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FT-IR spectroscopy of methylmercury-exposed mouse lung

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Infrared spectrocopy which has traditionally been utilized by chemists and physicists for characterization and identification of the structural properties of chemical compounds is now becoming more relevant as a biodiagnostic tool. Recent reports suggest that arthritis and Alzheimer's disease can be diagnosed by using this technique. Changes associated with these diseases diagnosable with this technique are generally overt. In this study we have used ‘Fourier transform infrared spectroscopy’ (FT-IR) to analyze subtle changes in composition and structure of lipids and proteins in lung tissue, bronchoal veolar lavage and purified lamellar body fraction of mice exposed to methylmercury. Infrared measurements were made in attenuated total reflection mode using the Split PeaTM (Harrick Scientific Corporation, USA). Mice were treated with 4 doses of methylmercuric chloride (15 mg/kg body weight/dose), and control animals received an equivalent volume of physiological saline. Comparison of the control and experimental spectra revaled alterations in the intensities and frequencies of vibrational modes of lipids following methylmercury exposure. Results indicate that FT-IR spectral analyses may be a valuable tool for detecting subtle variations in biological components associated with drug exposure to lungs and, in particular may be very useful for assessing changes in bronchoalveolar lavage.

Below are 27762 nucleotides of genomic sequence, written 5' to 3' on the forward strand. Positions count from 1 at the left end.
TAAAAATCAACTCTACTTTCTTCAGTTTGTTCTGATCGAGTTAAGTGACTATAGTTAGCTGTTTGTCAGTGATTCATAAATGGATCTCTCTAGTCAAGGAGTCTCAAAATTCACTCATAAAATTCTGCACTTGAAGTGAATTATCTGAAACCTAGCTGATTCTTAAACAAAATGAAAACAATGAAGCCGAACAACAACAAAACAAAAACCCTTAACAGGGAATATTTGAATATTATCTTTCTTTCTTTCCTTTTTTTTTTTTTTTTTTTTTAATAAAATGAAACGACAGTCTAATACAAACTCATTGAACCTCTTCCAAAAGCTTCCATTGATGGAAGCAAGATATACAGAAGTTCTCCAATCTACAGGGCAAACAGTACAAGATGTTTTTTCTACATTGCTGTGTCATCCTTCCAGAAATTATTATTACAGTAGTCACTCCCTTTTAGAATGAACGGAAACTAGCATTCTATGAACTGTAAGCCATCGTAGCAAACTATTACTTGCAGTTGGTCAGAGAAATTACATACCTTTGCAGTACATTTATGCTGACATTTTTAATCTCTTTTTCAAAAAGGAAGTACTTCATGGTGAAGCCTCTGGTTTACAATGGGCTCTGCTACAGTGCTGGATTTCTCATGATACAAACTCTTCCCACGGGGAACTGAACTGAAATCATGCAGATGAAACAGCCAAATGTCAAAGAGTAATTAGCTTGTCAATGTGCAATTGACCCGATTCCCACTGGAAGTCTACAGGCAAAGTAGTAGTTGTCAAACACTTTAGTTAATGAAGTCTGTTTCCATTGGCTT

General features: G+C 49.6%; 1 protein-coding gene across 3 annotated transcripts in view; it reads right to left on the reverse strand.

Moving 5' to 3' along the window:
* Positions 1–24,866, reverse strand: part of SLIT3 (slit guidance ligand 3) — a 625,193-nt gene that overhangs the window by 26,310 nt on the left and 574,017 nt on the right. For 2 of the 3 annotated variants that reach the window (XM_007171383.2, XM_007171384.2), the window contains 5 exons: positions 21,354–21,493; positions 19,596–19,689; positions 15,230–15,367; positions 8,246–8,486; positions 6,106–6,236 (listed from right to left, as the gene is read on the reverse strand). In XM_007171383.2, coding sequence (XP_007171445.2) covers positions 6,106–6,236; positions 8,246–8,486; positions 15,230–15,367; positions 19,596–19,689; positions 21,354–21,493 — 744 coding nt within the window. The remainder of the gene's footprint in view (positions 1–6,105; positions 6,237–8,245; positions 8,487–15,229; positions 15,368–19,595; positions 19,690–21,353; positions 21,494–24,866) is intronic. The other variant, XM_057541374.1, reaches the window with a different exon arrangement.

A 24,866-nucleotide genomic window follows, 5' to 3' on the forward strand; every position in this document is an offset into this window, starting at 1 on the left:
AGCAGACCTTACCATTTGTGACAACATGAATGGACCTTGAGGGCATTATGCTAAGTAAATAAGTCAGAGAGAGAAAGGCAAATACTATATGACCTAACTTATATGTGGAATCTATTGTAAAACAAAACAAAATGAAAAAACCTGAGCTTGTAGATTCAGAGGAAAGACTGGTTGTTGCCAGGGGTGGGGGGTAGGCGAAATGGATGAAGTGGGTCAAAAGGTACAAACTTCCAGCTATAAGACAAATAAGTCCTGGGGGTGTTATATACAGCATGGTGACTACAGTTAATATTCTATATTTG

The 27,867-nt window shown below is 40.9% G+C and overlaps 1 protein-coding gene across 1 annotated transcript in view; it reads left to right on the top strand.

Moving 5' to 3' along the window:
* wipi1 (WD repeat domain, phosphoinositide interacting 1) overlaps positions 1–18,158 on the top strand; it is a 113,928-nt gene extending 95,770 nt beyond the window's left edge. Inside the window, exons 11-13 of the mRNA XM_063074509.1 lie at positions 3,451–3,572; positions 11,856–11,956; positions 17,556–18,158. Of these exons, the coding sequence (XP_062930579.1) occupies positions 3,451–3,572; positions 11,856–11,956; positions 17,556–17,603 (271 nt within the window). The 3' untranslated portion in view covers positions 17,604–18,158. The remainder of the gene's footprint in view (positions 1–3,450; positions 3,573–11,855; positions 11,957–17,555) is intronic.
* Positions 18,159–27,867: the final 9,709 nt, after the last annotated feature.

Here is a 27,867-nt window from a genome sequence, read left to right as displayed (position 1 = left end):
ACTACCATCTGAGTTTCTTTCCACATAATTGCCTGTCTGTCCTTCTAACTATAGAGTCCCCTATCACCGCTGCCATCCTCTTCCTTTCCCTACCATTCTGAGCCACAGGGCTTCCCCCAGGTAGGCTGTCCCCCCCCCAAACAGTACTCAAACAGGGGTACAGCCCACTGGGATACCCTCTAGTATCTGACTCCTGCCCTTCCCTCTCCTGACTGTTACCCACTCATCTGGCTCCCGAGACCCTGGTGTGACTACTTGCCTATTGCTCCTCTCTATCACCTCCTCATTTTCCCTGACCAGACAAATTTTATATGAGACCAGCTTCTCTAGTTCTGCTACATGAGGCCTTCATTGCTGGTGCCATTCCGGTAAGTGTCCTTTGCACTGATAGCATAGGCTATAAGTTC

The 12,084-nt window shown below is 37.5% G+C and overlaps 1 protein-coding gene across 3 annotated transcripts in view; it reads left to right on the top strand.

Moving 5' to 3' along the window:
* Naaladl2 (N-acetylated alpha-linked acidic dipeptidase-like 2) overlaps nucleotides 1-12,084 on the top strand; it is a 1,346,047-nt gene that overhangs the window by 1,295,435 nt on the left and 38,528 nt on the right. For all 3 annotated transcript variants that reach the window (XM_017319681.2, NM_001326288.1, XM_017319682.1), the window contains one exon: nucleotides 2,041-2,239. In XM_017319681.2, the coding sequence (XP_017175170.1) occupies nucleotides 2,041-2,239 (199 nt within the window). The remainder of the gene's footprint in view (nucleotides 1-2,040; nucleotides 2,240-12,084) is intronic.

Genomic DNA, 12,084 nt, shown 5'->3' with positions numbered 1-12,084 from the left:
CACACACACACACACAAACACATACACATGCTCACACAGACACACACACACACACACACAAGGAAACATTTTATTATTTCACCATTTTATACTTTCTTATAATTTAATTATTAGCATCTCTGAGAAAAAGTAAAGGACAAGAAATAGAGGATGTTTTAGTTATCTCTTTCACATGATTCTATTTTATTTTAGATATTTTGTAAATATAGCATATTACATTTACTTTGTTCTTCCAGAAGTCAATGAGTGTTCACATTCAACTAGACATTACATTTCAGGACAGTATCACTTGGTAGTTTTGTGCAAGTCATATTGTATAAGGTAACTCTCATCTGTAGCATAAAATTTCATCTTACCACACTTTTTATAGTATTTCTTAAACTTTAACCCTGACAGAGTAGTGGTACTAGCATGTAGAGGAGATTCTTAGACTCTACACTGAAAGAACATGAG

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Das, R.M., Ahmed, M.K., Mantsch, H.H. et al. FT-IR spectroscopy of methylmercury-exposed mouse lung. Mol Cell Biochem 145, 75–79 (1995).

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